Jane Goodall Documentary Commemorates 50 Years Of Pioneer Research
Half a century has passed since research pioneer Jane Goodall journeyed to Africa and changed the way humans think about their relationship to the animal kingdom.
In commemoration, a national in-theater event, "Jane Goodall Live," will be broadcast from Los Angeles on Tuesday, Sept. 27, where Goodall will share her life journey alongside celebrity guests, including Dave Matthews and Academy Award winner Charlize Theron. The national premiere of Goodall's cinematic biography "Jane's Journey," which features Angelina Jolie and Pierce Brosnan, will be screened at the event.
Goodall told The Huffington Post that the biography shows why she chose to leave the wild chimpanzee community and travel the world to spread messages of conservation and animal welfare.
"When I go back to visit Gombe, even if I don't see the chimps, I feel a kind of renewal -- that is what is encapsulated in the film," she said.
Goodall is best known for her landmark study of chimpanzees in Tanzania under mentorship of anthropologist and paleontologist Dr. Louis Leakey. Her research at Gombe Stream National Park, which included being accepted as part of the chimp community, became a foundation for future primatological research as she discovered chimps were closer to humans than was once thought.
Goodall discovered that chimps feel emotions and have personalities. In a move criticized by other scientists, Goodall gave the chimps names instead of numbers, which some thought removed objectivity from the study, Goodall told HuffPost.
"I gave them names automatically. You don't number your dog or horse," she said. "When I went to begin my Ph.D and I was told I had done everything wrong, that should have been shattering. But I thought back to this wonderful teacher I had that taught me animals do have personalities, they do have emotions." Goodall said her "teacher" was a dog, Rusty, who would visit her family when she was growing up.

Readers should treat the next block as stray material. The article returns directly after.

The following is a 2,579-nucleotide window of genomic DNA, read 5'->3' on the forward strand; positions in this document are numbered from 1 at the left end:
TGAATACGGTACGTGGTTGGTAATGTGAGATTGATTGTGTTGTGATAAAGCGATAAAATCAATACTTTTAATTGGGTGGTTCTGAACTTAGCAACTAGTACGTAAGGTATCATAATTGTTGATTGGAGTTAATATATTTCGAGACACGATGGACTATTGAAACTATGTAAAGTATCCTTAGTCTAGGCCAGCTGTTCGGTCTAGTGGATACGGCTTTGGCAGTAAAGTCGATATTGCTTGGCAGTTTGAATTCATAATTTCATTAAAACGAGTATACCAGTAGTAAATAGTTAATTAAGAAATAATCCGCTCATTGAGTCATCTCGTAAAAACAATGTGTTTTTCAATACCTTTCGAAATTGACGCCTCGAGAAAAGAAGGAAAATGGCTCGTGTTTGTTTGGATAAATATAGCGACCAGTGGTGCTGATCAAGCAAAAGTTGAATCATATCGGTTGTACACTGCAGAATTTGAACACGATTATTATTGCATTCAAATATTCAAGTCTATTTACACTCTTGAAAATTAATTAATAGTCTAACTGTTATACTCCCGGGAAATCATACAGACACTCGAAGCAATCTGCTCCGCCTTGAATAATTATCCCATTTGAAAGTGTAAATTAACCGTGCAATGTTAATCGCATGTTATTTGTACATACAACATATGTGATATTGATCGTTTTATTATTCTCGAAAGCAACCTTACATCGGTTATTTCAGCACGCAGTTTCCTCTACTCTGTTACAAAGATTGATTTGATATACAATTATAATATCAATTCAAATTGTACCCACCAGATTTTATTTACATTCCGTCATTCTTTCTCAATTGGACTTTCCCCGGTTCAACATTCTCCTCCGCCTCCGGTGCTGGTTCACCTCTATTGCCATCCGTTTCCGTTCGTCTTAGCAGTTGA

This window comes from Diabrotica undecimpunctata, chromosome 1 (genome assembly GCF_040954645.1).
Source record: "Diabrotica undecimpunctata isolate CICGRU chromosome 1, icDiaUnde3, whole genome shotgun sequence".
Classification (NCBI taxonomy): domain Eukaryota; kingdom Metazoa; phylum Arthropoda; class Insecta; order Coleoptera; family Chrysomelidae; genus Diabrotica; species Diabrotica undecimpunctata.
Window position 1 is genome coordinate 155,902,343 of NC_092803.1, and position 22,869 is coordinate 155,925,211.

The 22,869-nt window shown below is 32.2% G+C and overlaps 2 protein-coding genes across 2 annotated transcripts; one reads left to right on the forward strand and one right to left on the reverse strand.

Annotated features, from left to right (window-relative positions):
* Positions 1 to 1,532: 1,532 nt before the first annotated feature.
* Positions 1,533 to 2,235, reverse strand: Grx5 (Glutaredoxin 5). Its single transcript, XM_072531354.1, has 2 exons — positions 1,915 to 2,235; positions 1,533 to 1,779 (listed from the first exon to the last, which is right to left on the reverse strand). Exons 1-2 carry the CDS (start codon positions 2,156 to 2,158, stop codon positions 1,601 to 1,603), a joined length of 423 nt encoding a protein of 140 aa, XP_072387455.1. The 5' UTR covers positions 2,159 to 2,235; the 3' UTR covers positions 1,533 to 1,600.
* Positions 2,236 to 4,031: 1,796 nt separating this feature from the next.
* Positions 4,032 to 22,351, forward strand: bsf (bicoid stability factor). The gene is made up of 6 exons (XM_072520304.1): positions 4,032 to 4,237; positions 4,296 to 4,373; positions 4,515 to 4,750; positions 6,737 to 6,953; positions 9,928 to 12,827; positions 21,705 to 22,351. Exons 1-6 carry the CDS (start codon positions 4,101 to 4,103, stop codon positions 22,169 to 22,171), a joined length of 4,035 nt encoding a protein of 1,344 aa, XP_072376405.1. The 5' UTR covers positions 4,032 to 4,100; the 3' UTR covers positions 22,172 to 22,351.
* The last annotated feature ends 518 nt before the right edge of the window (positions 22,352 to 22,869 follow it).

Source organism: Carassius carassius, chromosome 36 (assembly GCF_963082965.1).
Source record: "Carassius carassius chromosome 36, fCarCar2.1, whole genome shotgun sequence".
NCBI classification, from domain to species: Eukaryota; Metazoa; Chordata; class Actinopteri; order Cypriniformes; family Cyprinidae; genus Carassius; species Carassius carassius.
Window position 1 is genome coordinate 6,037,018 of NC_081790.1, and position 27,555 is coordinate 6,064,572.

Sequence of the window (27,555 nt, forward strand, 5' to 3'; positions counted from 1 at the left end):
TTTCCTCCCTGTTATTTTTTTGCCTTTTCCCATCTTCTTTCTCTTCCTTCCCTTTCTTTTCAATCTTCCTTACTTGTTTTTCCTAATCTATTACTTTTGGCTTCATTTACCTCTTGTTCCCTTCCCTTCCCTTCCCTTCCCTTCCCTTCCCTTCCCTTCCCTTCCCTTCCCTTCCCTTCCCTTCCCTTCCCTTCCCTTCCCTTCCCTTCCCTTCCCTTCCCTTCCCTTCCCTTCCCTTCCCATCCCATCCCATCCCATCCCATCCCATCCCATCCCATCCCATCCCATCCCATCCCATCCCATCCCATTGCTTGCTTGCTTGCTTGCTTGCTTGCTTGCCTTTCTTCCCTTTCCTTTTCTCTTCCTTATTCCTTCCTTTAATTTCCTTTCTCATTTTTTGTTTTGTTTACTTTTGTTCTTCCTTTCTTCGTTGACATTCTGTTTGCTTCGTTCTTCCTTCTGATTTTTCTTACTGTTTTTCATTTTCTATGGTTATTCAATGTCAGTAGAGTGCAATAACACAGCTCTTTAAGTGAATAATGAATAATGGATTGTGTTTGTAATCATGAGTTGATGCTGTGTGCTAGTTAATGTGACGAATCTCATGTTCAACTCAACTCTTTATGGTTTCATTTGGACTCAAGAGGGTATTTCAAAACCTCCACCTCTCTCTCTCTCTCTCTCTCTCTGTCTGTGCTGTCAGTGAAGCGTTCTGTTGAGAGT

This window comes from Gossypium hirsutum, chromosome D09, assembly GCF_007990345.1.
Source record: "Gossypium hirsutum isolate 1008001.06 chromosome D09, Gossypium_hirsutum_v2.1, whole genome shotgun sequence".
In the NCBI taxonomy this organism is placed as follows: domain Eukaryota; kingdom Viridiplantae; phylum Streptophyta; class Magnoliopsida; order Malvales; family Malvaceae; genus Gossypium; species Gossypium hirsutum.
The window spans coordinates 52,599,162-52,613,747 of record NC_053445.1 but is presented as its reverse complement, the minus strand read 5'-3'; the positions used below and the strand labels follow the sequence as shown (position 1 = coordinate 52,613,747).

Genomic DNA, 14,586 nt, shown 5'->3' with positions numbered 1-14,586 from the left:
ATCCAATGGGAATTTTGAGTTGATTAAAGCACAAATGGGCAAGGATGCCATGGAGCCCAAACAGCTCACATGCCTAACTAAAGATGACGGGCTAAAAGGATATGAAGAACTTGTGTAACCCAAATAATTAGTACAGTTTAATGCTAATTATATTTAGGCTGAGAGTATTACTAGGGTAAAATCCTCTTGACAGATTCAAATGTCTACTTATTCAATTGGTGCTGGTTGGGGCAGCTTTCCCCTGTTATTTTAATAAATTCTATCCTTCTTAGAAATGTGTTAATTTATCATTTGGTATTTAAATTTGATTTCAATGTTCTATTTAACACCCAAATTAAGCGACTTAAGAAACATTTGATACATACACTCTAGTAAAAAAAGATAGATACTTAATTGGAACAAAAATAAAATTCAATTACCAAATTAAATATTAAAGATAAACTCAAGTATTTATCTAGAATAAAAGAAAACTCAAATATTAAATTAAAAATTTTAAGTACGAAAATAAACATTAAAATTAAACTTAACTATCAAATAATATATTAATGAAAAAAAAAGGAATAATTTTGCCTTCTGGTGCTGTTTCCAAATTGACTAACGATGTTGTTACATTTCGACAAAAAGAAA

Goodall said she realized gradually how similar chimps were to humans. "When I saw them using tools, I knew it was exciting, but I wasn't surprised," she said.
Even at 77 years old, Goodall still travels the world 300 days a year asking people to think about their animal counterparts and how each person can contribute to improving the world's environmental crisis.
"Chimps taught us we're not separated from the animal kingdom, we're a part of it. So I ask them to think about that." She added: "The world is in a horrible mess ... We need to starting changing the way we live, from the clothes we buy to the food we eat. We need to change our greed and materialism. We need a critical mass to realize that we need money to live, rather than to live for money."
In 1977, Goodall established the Jane Goodall Institute, which continues research in Gombe and pioneers protection of chimpanzees and their habitats. It is now recognized for conservation and development programs in Africa, including her Roots and Shoots program -- a global environmental and humanitarian youth network, which Goodall said now exists in 128 countries and has just celebrated its 20th anniversary.
"These programs can have two people to a whole school of people. From pre-school to university students. These children are going to grow up to be our politicians, teachers, scientists," she said.
"Jane Goodall Live" will appear in theaters around the U.S. at 8 p.m. ET on Sept. 27. Tickets are available at participating theater box offices and online. Prices are $15 and may vary by theater. Locations and prices visit the NCM Fathom website.